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In some regions, over 50% of the population are unbanked and the problem is much worse for women, according to a quarterly review by the Bank for International Settlements (BIS), which acts as a central authority for the world’s leading central banks.

Source: iStock/lcodacci

In a special feature on innovations in payments, included in the review, Morten Linnemann Bech, Head of Secretariat of the Committee on Payments and Market Infrastructures at BIS, and Jenny Hancock, Member of Secretariat at the same Committee, argue that traditional banking services are still yet to reach large swathes of the populations in parts of the Middle East and North Africa and Sub-Saharan Africa, with women particularly affected.

The authors write,

“While almost all adults in North America, Europe and other advanced economies have a transaction account, in […] Africa and the Arab world, the share not having an account exceeds 50%. Everywhere, the problem is much worse for women.”

In Sub-Saharan Africa, close to 64% of the female population lacks access to banking services, and the same goes for over 48% of the male population.

In the Middle East and North Africa, just under 64% of females and around 40% of males are unbanked.

Source: World Bank, Global Findex database, BIS


Source: World Bank, Global Findex database, BIS

“Financial exclusion is often part of a much wider social exclusion, with individuals also lacking access to education, insurance and healthcare. Payments are the gateway to other financial services, such as savings accounts, credit or insurance, which allow individuals to invest and protect their income against risks. Access to a basic bank account has been shown to reduce poverty, as it promotes saving and supports better financial management,” according to the authors.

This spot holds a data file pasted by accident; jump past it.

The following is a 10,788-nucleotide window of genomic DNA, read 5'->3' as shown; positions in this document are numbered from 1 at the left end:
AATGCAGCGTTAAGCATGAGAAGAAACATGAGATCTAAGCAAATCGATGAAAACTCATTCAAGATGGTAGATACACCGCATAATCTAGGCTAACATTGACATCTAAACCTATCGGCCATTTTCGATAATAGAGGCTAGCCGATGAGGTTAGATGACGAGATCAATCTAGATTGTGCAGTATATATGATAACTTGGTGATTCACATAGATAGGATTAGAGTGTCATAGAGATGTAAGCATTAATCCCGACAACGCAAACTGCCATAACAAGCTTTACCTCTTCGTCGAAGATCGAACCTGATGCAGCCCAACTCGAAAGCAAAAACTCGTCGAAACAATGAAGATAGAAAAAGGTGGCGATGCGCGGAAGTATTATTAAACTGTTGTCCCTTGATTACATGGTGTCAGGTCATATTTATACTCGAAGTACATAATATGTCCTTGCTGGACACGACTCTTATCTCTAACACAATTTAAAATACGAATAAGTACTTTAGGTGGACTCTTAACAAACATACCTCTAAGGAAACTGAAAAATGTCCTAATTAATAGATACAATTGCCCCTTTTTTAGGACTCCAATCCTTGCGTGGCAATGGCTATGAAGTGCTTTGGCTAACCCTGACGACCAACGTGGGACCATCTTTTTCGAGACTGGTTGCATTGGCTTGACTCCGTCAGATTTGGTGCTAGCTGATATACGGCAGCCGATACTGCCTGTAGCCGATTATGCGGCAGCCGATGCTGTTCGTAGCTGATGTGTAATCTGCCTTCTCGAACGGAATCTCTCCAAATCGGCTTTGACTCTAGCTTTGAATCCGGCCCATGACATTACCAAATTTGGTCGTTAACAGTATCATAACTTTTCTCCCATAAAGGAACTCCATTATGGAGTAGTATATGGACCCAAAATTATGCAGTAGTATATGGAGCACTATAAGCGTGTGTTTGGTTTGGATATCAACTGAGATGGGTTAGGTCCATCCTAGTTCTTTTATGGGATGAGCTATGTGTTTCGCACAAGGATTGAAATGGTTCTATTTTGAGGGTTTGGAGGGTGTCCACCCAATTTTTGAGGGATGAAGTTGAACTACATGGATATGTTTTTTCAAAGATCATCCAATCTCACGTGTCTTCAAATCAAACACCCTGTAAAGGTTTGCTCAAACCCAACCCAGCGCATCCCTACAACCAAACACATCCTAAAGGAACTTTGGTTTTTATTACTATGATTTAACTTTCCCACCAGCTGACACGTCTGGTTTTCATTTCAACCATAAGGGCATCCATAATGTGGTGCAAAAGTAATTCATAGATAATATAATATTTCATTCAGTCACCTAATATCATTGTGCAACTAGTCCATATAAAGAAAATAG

The BIS states that it believes payment innovations could help resolve the problem, stating,

“There are two major shortcomings in payments: access and cross-border payments.”

Cross-border payments, it says, are “slow, expensive and opaque” – an area where stablecoin initiatives and cryptocurrencies could certainly be of assistance.

The authors note,

“The interaction of these two shortcomings is a particular challenge for emerging market and developing economies, where remittances account for a substantial proportion of GDP. Recent stablecoin initiatives have highlighted these shortcomings and the importance of improving the access to transaction accounts and cross-border payments in particular.”

Bech and Hancock conclude that while innovation in domestic payments continues to occur, shortcomings in access and cross-border payments remain.

“Access issues can be addressed through targeted interventions in individual jurisdictions. Quantification of the extent and relative importance of the various drivers facilitates such interventions. Fintech is also likely to improve universal access to and frequent usage of transaction accounts,” the add, stressing that the way to address the problems surrounding cross-border payments is less clear.